But Colin in particular senses irregularities in the invitation that Julianne has accepted and the FBI agents head across Ireland to check things out. And when a murder (thinly disguised as an accident) takes place within the marine lab situation, neither Colin nor Emma will leave the Irish village of Declan's Cross until Julianne is safe and the crime has been resolved. Emma may even need to bring her secretive grandfather into the solution -- and Colin isn't keeping any of this away from his brother in Maine, who's very worried for Julianne.

Cleverly plotted, with ample helpings of scenic luxury and warm generosity of heart, DECLAN'S CROSS is a gem of a diversion from winter's arrival and the holiday stresses. No need to read the previous title in the series (Heron's Cove) beforehand, but for a special treat, pick up both at once and indulge.

Saturday, October 12, 2013

Vermont Police Mystery: Archer Mayor, THREE CAN KEEP A SECRET

Archer Mayor's Vermont includes the fictional but very reasonably created Vermont Bureau of Investigation, the VBI -- for which Brattleboro resident and former local police officer Joe Gunther holds the command post. THREE CAN KEEP A SECRET is a twist on the old expression, "Two can keep a secret if one of them is dead." And in this 24th Joe Gunther investigation, long-buried secrets are reopened thanks to Hurricane Irene as the storm creates havoc and catastrophe around the Green Mountain State.

Riding along with Gunther, north and south, east and west, covers most of Vermont in this round. I was on scene during the storm, and what Gunther discovers in terms of its ravages -- swamped downtowns, smashed homes, rivers that rose, ripped, and retreated -- matches my own memories, with extra mud and sewage dished up on the side. Joe even dons a haz-mat suit to enter the underground tunnels of the state's most haunting health care site, trying to help the local police force locate a missing patient from the state's central psychiatric hospital.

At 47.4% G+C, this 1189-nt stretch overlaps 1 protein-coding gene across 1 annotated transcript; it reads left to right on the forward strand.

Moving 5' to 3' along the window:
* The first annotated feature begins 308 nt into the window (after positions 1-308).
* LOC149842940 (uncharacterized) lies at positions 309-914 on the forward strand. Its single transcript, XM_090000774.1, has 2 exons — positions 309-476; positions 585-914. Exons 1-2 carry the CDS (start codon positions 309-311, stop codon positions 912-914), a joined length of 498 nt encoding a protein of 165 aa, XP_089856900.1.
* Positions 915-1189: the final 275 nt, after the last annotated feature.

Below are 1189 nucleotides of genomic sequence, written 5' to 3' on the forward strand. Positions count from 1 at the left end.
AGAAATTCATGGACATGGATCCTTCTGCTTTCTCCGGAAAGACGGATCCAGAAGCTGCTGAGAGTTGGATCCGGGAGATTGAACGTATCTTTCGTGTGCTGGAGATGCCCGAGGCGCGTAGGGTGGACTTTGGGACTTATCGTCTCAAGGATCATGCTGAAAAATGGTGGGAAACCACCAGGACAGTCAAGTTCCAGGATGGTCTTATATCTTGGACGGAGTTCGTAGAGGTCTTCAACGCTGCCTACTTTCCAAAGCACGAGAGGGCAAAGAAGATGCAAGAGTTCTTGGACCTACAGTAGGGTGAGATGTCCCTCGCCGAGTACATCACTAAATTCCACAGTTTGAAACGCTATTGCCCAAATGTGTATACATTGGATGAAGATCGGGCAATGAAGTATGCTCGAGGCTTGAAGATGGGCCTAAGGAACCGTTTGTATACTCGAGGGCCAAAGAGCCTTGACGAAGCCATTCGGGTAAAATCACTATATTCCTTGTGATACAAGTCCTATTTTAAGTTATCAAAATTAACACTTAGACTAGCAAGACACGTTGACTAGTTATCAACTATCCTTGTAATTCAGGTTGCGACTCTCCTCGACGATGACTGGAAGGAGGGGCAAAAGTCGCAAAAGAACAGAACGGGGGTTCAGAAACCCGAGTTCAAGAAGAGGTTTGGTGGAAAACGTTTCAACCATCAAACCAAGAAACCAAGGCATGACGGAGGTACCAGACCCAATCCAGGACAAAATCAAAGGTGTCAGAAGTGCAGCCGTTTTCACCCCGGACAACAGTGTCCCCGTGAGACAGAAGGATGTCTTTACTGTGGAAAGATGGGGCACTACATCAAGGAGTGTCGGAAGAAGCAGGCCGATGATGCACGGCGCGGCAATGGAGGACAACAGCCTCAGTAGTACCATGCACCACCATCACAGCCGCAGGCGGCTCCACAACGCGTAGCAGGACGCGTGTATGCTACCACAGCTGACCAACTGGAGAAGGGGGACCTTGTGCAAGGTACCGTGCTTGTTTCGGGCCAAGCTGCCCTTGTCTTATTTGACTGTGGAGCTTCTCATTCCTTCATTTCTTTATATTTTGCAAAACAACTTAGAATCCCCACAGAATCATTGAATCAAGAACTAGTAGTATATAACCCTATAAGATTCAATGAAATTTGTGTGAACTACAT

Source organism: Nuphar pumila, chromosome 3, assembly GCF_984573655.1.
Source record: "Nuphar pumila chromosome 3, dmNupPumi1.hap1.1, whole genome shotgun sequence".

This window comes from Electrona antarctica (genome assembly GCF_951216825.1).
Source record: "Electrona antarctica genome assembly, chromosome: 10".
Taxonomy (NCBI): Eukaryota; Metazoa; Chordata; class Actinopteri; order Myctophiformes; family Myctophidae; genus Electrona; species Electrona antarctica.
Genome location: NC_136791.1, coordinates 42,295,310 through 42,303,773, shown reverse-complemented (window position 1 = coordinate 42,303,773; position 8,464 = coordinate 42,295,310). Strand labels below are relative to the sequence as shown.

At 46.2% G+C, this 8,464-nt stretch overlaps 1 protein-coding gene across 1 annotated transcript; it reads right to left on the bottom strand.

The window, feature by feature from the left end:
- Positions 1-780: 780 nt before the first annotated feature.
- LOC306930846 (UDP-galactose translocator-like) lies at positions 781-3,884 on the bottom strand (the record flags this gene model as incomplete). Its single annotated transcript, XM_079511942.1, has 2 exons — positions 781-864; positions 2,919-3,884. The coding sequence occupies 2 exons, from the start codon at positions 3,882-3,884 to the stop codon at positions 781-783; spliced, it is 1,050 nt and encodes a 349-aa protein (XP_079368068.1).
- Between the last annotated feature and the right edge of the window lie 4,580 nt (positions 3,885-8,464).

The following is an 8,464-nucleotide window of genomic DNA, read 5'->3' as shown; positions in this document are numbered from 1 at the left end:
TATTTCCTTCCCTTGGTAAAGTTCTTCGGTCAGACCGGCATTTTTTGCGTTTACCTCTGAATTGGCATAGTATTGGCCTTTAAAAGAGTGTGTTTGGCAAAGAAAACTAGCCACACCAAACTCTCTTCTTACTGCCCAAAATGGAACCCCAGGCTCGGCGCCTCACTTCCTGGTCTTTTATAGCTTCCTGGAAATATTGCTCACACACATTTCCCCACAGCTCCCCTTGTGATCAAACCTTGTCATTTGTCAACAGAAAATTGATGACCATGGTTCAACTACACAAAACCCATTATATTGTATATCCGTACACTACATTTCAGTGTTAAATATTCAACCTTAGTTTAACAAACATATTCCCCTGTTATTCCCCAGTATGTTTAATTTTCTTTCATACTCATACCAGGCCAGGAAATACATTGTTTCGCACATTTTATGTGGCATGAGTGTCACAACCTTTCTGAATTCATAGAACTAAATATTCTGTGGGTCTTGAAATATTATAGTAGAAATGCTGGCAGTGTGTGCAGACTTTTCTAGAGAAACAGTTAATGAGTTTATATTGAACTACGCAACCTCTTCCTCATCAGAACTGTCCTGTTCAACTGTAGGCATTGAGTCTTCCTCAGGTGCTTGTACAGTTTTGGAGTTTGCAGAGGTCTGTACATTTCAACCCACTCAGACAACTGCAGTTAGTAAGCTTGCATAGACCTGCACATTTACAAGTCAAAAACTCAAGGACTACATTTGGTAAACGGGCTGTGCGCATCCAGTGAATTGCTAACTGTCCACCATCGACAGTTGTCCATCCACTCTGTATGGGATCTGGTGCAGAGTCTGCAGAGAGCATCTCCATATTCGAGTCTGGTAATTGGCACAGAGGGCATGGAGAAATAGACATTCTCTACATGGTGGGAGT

The escape of that patient -- a petite and apparently harmless lady who calls herself The Governor -- is one direct result of the hurricane. Another is a coffin, exposed in a washed-out cemetery, filled with rocks instead of a body. And then there's the suspicious death of a politically powerful senior citizen in a care facility that's got major strings attached.

In THREE CAN KEEP A SECRET, Archer Mayor dishes up a marvelous sequel to his 23 earlier books, and brings a highly satisfying cast of favorite characters back: not just Joe's "work family" of the irascible Willy Kunkle and blunt-spoken Sammie Martens, along with ultra-responsible Les Spinney, but also Joe's family of origin steps up: his brother Leo and their aging mom, who haven't appeared for a while in the series. It's great to have them here. And watching Sammie and Willy deal with assignments that compete, while parenting their infant daughter, adds extra interest to the setup.